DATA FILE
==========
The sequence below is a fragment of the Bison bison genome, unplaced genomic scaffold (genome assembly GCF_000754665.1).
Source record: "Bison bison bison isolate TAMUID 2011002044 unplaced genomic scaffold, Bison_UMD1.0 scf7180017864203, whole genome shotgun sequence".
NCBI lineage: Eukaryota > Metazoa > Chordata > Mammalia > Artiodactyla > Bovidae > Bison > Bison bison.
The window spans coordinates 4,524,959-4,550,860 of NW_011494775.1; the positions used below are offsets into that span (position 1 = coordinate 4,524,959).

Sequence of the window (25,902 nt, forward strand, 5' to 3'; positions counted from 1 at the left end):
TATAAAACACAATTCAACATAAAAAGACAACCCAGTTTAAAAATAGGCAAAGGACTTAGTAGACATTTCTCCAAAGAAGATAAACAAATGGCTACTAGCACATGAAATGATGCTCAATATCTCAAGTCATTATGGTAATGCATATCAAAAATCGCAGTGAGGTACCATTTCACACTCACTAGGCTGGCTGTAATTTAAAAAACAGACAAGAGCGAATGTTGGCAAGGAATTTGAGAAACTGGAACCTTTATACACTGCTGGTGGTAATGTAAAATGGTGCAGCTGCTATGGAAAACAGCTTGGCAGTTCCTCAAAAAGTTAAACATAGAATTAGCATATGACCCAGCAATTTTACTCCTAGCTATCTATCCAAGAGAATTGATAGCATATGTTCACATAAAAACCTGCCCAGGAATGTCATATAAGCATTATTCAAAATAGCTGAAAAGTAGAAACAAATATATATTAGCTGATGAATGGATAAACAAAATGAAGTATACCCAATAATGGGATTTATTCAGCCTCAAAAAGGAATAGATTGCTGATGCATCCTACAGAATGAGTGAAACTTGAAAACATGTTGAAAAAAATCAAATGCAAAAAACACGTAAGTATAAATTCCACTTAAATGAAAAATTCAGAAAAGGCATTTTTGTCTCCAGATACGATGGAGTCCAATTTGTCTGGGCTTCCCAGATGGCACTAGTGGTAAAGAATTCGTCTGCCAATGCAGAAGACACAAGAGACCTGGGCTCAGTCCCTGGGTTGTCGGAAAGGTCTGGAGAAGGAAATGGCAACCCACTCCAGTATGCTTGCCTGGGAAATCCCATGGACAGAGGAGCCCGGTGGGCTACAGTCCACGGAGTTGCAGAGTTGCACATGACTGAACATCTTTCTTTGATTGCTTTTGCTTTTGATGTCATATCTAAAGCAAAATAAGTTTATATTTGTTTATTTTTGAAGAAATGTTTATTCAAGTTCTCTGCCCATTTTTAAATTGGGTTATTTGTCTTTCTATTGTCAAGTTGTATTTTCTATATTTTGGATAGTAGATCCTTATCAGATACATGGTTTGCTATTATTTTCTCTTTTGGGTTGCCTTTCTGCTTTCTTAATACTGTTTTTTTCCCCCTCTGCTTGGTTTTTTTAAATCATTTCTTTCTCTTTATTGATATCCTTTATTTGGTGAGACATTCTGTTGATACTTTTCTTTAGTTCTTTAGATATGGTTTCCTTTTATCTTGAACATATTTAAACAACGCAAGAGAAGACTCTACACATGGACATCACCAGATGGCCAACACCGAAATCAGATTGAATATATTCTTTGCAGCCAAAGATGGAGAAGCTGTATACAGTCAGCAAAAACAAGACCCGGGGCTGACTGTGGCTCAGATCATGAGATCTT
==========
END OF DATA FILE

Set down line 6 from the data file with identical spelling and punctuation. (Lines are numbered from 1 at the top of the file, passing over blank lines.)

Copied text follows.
TATAAAACACAATTCAACATAAAAAGACAACCCAGTTTAAAAATAGGCAAAGGACTTAGTAGACATTTCTCCAAAGAAGATAAACAAATGGCTACTAGCACATGAAATGATGCTCAATATCTCAAGTCATTATGGTAATGCATATCAAAAATCGCAGTGAGGTACCATTTCACACTCACTAGGCTGGCTGTAATTTAAAAAACAGACAAGAGCGAATGTTGGCAAGGAATTTGAGAAACTGGAACCTTTATACACTGCTGGTGGTAATGTAAAATGGTGCAGCTGCTATGGAAAACAGCTTGGCAGTTCCTCAAAAAGTTAAACATAGAATTAGCATATGACCCAGCAATTTTACTCCTAGCTATCTATCCAAGAGAATTGATAGCATATGTTCACATAAAAACCTGCCCAGGAATGTCATATAAGCATTATTCAAAATAGCTGAAAAGTAGAAACAAATATATATTAGCTGATGAATGGATAAACAAAATGAAGTATACCCAATAATGGGATTTATTCAGCCTCAAAAAGGAATAGATTGCTGATGCATCCTACAGAATGAGTGAAACTTGAAAACATGTTGAAAAAAATCAAATGCAAAAAACACGTAAGTATAAATTCCACTTAAATGAAAAATTCAGAAAAGGCATTTTTGTCTCCAGATACGATGGAGTCCAATTTGTCTGGGCTTCCCAGATGGCACTAGTGGTAAAGAATTCGTCTGCCAATGCAGAAGACACAAGAGACCTGGGCTCAGTCCCTGGGTTGTCGGAAAGGTCTGGAGAAGGAAATGGCAACCCACTCCAGTATGCTTGCCTGGGAAATCCCATGGACAGAGGAGCCCGGTGGGCTACAGTCCACGGAGTTGCAGAGTTGCACATGACTGAACATCTTTCTTTGATTGCTTTTGCTTTTGATGTCATATCTAAAGCAAAATAAGTTTATATTTGTTTATTTTTGAAGAAATGTTTATTCAAGTTCTCTGCCCATTTTTAAATTGGGTTATTTGTCTTTCTATTGTCAAGTTGTATTTTCTATATTTTGGATAGTAGATCCTTATCAGATACATGGTTTGCTATTATTTTCTCTTTTGGGTTGCCTTTCTGCTTTCTTAATACTGTTTTTTTCCCCCTCTGCTTGGTTTTTTTAAATCATTTCTTTCTCTTTATTGATATCCTTTATTTGGTGAGACATTCTGTTGATACTTTTCTTTAGTTCTTTAGATATGGTTTCCTTTTATCTTGAACATATTTAAACAACGCAAGAGAAGACTCTACACATGGACATCACCAGATGGCCAACACCGAAATCAGATTGAATATATTCTTTGCAGCCAAAGATGGAGAAGCTGTATACAGTCAGCAAAAACAAGACCCGGGGCTGACTGTGGCTCAGATCATGAGATCTT